Myatts Field. Next to the Camberwell Submarine actually. Stay with me on this – it’s halfway between Stockwell and Camberwell, just off Brixton Road, but the nearest tube station is Oval which is technically in Kennington. South London is a trip.
Simultaneously the cheapest and the most expensive: my parents’ attic conversion (cheap for me, as in, free. Expensive for them, obviously). It’s as big as my flat now, and twice as fancy. One downside: it was hotter than the gates of Hell.
Morley's is a South London institution for a reason – thank god I have one within drunken walking distance. Get the popcorn chicken, obviously. I love Chaplin’s café on Brixton Road, for either the duck egg with truffle mushroom or the homemade pasta of the day.
Camberwell's East Street Market is amazing for fresh produce, and down the road there's Wuli Wuli for handmade Sichuan dumplings for under a fiver (way better than the hugely overrated nearby Silk Road, which doesn't even do lunch). That reminds me, pierogi (Polish dumplings) and vodka from Mamuśka's in Waterloo! A fresh halloumi wrap from a kebab place is always a solid bet – I love Lebanese Kitchen @ Best Kebab on Dulwich Road.
The Kennington pub does one of the best Sunday roast deals, and in the cellar of St Mark’s Church outside Oval there’s a little community-run café called Streamz which does amazing jerk chicken. You can’t go wrong with a proper greasy spoon though – I love Star Cafe in Camberwell.
If you're on the Southbank, there's a food truck near Queen's Walk that serves hot donuts with Nutella, perfect for a winter walk. Anywhere in Mercato Metropolitano is great, but my personal favourite is the deep-fried gnocchi. But you know, if you go to any food market with a big smile you can eat samples for free...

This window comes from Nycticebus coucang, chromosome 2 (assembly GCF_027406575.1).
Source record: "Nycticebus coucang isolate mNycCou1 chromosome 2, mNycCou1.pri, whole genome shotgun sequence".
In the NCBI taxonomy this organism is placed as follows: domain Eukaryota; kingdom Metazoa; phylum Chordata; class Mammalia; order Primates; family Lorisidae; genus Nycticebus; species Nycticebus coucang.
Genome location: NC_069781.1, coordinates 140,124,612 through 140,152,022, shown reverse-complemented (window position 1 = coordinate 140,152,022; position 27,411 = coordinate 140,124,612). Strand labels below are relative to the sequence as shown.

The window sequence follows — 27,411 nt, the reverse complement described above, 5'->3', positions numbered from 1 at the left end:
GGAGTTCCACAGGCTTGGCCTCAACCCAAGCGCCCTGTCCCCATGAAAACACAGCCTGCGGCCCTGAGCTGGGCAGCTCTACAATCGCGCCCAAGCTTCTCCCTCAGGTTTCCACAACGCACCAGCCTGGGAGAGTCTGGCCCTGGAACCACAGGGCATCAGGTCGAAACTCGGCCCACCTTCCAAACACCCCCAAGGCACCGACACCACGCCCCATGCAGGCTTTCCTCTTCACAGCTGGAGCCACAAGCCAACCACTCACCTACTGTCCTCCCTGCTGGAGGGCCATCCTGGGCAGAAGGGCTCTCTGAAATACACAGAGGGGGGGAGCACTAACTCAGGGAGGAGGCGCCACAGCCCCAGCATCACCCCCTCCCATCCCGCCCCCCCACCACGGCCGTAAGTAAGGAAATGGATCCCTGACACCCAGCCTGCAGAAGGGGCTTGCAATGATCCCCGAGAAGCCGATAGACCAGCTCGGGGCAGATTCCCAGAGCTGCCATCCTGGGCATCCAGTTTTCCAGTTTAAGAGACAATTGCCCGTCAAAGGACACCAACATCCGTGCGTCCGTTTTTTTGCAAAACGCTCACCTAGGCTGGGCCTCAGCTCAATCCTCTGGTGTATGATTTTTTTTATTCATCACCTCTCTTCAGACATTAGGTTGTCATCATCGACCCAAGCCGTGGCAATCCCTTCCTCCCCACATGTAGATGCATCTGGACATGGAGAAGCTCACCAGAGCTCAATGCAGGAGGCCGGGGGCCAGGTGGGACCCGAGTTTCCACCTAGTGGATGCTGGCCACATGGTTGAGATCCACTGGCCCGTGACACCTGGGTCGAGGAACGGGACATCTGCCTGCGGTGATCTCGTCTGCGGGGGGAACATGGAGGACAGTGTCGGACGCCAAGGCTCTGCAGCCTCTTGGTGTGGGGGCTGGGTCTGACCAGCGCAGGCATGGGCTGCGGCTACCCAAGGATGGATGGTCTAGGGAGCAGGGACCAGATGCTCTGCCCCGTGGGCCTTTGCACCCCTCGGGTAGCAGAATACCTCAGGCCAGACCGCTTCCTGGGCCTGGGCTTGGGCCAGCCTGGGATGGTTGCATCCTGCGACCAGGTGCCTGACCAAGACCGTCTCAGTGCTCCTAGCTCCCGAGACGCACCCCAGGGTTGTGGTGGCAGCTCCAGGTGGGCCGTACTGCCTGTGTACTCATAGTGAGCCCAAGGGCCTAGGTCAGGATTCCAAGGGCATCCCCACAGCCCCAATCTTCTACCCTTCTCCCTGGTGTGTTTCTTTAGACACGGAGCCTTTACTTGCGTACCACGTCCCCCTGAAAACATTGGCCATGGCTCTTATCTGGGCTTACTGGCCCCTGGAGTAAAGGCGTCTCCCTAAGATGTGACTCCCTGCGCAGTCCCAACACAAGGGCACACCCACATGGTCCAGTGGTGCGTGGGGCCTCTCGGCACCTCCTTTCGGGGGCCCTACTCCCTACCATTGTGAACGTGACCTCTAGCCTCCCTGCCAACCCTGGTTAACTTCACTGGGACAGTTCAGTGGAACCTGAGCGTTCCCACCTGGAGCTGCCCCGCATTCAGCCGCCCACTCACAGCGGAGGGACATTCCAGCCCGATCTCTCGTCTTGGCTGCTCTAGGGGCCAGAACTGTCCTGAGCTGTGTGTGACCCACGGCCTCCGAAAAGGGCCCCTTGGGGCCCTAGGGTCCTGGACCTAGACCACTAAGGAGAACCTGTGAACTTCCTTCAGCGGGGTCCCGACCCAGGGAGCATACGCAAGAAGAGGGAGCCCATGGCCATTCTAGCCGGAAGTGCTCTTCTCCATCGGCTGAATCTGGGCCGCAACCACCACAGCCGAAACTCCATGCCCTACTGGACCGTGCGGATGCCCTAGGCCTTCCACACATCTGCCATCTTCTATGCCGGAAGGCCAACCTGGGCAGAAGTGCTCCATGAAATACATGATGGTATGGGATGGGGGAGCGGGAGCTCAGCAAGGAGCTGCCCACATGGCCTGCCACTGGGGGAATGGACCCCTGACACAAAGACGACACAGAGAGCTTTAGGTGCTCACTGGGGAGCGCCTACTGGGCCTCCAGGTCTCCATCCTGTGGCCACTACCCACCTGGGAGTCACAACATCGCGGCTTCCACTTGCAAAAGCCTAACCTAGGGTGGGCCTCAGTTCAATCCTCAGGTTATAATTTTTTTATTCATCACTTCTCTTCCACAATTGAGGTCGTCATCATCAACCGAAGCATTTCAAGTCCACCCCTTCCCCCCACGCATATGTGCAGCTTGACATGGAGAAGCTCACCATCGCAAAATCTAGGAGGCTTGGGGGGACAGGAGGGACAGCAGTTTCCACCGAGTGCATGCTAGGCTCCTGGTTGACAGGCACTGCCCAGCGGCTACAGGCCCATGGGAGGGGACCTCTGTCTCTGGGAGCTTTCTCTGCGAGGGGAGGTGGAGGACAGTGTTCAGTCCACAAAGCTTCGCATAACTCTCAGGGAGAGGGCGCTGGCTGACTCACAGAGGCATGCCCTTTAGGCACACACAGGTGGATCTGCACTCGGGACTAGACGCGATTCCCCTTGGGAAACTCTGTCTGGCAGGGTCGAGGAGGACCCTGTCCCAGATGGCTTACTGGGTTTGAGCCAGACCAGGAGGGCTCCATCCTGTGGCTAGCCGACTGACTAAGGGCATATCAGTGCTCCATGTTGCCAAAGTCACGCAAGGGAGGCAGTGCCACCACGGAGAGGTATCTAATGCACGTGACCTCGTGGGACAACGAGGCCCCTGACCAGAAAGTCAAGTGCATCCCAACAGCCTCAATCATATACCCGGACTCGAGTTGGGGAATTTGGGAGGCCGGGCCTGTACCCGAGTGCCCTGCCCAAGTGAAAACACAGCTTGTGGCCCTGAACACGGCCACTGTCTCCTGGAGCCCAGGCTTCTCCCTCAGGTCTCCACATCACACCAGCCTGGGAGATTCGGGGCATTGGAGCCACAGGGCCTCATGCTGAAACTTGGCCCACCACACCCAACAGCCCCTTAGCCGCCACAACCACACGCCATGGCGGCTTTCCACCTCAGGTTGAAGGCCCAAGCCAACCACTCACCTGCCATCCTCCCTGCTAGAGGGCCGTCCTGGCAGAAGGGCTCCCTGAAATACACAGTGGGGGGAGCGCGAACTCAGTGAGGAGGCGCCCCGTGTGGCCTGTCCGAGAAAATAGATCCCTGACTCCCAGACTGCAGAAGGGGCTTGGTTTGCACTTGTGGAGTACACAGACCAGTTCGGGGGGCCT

For something a bit more special, Awesome Thai is the best restaurant in London and I will fight anyone that says otherwise. Get the chicken and cashew nuts with egg-fried rice. The Churchill Arms in Notting Hill. Get the chicken and cashew nuts with egg-fried rice there, too. Siam Central in Fitzrovia. Get the… I can’t say it again.
Pottering around a market –Portobello or Maltby Street, Southall in Little India if I’m going further or Oval farmer’s market if I’m staying closer to home – to sift through old crap, try on jewellery and cadge food samples. A walk down the South Bank, from east to west, making a little detour at Waterloo down into the Leake Street vaults, to see what’s new with the artwork. Then home via Vauxhall City Farm to say hi to the alpacas. If it’s raining, probably something nerdy like the Egypt section at the British Museum. If it’s warm? Set up shop in the park with a book.
I have! To this day, it remains the single greatest moment of my life. Felt like winning the Lottery. I don’t have a *clue* what the trick is, but – I’m always very smiley in Pret because I love Pret. So maybe that helped. Although I will say I looked like sh*t so maybe it was a pity brew.
The British Library! It’s beautiful, it’s a treasure trove of resources, it’s practically a free co-working space and it always has these incredibly quirky, interesting exhibitions on (although some of them you do have to pay for).
I’ve already mentioned markets, but my big love is parks. Richmond, Kyoto Garden in Holland Park… Brockwell Park at last orders, after the sun sets, looking down from the hill as the city lights come on. You have to jump the fence to get out, but it’s worth it. Vine Road Recreation Ground in Barnes – affectionately known by all locals as the Train Park because of the racket – for paddling pool, swings and childhood nostalgia. Kennington Park for the win though – it’s the flower garden for me, Clive.
1. Be nice to food-truck and market vendors and they will give you free samples. Wow, I’ve talked about free food samples a lot.
2. If you’re travelling off-peak, a bus is by far superior to the Tube. Even better: the river boat! CityMapper is the greatest invention of our times.
3. Open-air swimming in the Royal Docks beats any lido – and should be prescribed for mental health.
4. Don’t pay to go up the Shard; make friends with someone at the News UK building right next door, then go eat with them in the staff canteen on the top floor. Same view!
5. Never follow the crowd at King’s Cross. The crowd is stupid.